FOR IMMEDIATE RELEASE
Contact: Robert Chartuk
The potential for river and stream flooding in the eastern United States is below normal for this time of the year, according to a special flood potential outlook issued by the National Weather Service, which focuses on snowfall shortages as a key factor in the decreased flood potential.
"We can thank La Niña for conditions that add up to reduced flooding risks along the Ohio River and its tributaries, the rivers draining into the Great Lakes and St. Lawrence, and all rivers east of the Appalachians Mountains," said Sol Summer, chief hydrologist for the National Weather Service Eastern Region.
"Historically, the most devastating river floods experienced in the Northeast during the winter have been associated with a combination of rapid snow melt, heavy rainfall, saturated soil, and/or river ice jams," Summer continued. "None of these flood conditions are expected in the next two weeks."
According to the hydrologist, colder ocean temperatures in the eastern PacificLa Niñahave induced generally warmer temperatures and a precipitation deficit that has existed for the past 12 months. "While the tropical storms in September 1999 helped to alleviate a prolonged drought in many parts of the East, moderate to severe drought conditions are still present in various parts of the country," Summer noted.
In the northern reaches of the eastern United States, both snow cover and the rate of river ice formation are well below normal. And, until this past weekend, most rivers in the East were free flowing, with no little or no river ice that could induce flooding by blocking the flow of water.
Over the weekend, below-normal temperatures settled in across the eastern United States. With the arrival of these colder temperatures, river ice will quickly form and thicken. Still, with the combination of dry antecedent conditions, a very limited snow pack, and no thaw expected in the next two weeks, a below-normal river flood potential is expected.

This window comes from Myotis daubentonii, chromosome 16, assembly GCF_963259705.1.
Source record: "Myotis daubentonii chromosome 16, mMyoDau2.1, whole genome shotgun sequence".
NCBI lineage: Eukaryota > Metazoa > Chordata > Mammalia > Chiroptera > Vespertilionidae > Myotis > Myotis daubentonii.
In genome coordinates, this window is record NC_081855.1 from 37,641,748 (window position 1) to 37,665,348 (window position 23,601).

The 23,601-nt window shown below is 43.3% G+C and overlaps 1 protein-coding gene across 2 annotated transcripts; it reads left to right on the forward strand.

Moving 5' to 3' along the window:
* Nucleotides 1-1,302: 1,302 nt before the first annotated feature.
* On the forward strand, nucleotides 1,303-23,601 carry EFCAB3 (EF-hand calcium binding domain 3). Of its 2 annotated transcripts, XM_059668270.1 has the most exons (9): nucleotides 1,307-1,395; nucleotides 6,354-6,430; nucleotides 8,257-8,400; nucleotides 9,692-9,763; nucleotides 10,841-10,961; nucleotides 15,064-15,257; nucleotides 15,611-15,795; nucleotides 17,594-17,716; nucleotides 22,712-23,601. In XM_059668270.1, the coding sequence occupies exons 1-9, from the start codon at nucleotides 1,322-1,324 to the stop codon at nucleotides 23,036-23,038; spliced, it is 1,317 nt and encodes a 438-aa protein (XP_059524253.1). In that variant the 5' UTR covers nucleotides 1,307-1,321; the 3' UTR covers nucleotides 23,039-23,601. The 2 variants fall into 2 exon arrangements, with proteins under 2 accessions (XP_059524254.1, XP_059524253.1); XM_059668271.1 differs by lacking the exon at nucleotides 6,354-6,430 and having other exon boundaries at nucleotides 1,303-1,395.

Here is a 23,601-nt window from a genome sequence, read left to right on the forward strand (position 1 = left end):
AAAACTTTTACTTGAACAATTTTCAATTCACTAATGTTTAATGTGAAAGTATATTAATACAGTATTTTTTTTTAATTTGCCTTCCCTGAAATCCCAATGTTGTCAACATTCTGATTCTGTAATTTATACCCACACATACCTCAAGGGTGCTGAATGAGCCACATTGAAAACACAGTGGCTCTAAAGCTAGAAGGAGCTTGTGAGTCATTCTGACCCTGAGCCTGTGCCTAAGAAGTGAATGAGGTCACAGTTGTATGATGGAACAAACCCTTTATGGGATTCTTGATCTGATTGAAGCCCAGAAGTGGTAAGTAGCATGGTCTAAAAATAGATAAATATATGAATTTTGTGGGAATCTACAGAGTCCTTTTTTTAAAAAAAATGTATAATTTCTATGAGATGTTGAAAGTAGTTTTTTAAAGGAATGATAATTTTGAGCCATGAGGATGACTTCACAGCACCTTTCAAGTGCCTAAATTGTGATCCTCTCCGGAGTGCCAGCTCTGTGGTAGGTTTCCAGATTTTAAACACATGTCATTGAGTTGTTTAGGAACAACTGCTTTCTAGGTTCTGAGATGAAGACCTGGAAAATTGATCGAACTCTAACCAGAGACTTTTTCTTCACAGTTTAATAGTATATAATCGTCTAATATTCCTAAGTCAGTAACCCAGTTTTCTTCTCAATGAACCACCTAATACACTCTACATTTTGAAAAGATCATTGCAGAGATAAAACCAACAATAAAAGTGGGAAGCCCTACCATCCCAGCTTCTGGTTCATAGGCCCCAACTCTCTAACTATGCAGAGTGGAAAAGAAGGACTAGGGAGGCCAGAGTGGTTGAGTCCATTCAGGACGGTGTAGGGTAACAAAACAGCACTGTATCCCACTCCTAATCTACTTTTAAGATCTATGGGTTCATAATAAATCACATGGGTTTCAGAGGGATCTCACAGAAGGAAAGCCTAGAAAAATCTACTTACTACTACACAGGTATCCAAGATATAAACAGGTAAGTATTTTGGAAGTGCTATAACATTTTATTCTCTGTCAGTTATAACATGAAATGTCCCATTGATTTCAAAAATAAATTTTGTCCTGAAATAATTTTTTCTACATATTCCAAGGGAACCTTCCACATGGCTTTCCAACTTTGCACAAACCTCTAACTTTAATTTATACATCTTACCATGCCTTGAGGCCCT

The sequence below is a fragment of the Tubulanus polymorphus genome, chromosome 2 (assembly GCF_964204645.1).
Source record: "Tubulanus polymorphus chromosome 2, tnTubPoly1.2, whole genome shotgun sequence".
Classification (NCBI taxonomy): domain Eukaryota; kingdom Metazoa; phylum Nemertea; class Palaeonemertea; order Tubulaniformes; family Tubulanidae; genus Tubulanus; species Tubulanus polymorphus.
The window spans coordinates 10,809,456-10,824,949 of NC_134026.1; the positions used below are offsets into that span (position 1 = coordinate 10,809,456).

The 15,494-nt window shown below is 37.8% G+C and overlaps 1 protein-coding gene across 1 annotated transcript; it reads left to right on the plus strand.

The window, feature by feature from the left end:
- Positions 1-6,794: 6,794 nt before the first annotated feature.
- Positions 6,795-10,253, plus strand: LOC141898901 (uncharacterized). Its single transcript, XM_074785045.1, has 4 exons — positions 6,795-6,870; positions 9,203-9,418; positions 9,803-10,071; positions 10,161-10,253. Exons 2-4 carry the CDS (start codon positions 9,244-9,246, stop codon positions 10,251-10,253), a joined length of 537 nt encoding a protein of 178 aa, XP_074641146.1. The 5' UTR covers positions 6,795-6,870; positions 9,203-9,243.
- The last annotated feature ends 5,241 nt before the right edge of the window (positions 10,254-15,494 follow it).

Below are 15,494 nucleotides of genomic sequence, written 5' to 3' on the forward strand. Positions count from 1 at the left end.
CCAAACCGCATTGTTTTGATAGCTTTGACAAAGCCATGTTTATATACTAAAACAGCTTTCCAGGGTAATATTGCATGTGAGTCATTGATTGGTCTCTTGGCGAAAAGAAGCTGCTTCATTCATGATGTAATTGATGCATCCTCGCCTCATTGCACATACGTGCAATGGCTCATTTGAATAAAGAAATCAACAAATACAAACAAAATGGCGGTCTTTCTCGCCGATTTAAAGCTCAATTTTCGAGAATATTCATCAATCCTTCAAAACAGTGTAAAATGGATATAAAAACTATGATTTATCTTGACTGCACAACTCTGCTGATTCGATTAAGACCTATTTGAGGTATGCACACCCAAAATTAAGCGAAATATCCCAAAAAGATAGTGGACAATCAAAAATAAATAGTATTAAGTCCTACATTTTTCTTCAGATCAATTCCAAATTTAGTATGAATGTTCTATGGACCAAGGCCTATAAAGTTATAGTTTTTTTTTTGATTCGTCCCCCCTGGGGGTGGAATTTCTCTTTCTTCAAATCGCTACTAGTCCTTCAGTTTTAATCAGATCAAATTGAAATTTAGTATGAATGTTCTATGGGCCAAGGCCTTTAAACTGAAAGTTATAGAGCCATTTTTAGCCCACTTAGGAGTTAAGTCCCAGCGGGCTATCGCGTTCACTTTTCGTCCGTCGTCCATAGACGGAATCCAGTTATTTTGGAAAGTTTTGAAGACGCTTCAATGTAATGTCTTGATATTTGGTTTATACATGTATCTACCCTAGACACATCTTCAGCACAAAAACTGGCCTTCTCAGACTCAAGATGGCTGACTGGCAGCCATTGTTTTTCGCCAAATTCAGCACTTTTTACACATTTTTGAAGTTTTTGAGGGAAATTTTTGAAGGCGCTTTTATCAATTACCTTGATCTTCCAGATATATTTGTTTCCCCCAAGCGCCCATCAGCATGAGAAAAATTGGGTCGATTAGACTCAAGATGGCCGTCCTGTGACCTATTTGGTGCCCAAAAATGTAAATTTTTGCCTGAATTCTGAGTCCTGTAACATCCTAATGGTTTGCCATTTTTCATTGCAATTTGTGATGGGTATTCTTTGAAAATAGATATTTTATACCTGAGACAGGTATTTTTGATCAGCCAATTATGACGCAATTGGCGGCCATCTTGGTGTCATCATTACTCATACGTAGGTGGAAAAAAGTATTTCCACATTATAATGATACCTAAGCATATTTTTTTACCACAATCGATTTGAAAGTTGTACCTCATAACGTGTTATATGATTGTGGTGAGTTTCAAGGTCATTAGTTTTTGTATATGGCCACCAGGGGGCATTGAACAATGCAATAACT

"While these below normal conditions minimize the potential of river flooding in the East, many heavily populated areas rely on wintertime snow packs to recharge their reservoirs," explained Laurie Hogan, NWS hydrometeorologist. "If the La Niña conditions continue to persist as expected and associated rainfalls in the East remain below normal, the missing snowpack of winter 1999-2000 may be a precursor to water supply shortages returning to parts of the Eastern Region in spring and summer 2000," she said.
The National Weather Service Office in Buffalo, N.Y., reports January snow covers at 30-70 percent of normal. Indeed, a very mild first half of the winter in western and central New York has left hydrological conditions more like November than January.
In northeast Pennsylvania and central New York, the first widespread snow event came on Jan.12, bringing below-average totals to the Wyoming Valley, Western Finger Lakes, upper Susquehanna River Basin, and western Mohawk Valley
Southern New England has experienced a mild and dry period since late October with not only below-normal rainfall, but also much-below-normal snowfall. Rainfall has been 55-70 percent of normal across most of the Connecticut River Valley and northeast Connecticut.
In southern Maine and New Hampshire, little, if any, river ice is occurring and is not thick enough to support the usual winter recreational activities of the St. John and Allagash Rivers.
In Vermont, unseasonably warm temperatures have kept precipitation in the form of rain, which has cleared ice from area rivers. Minimal snowfall in Vermont has left the ground bare in the lower elevations of the St. Lawrence, Champlain and Connecticut River Valleys. Heavy early snows in the northern Adirondacks and Green Mountains of Vermont have pretty much melted.
Central Park in New York City is currently 260 heating degree days below normal, which has impeded river ice formulation in the New York metropolitan area. The region experienced below-normal precipitation in each of the past three months since Hurricane Floyd caused record flooding this summer.
The Ohio River Basin is also reporting minimal snow fall and below-average rainfall.
Unusually low snow cover amounts for this time of the year exist in the upper Potomac Basin, with lower portions of the basin showing no snow at all.
Limited snow has occurred across much of West Virginia, including the eastern and southern mountains, southeast Ohio, southwest Virginia and eastern Kentucky.
Beyond 14 days, the National Weather Service's climate outlook calls for below normal temperatures throughout the East, with an increase of stormy weather patterns. This will create near-normal precipitation for northern parts of the Eastern Region, but should not increase the chance for flooding due to below-normal snowpacks.
The flood potential outlook covers longer-term river and stream flooding, not flash flooding, which can occur when heavy rain suddenly inundates an area.
National Weather Service River Forecast Centers and Weather Forecast Offices in the Eastern Region will continue to monitor and forecast the 2000 winter/spring flood potential, and will issue public updates every two weeks through April.
For more information, flood potential statements from the various National Weather Service field offices can be accessed through www.nws.noaa.gov.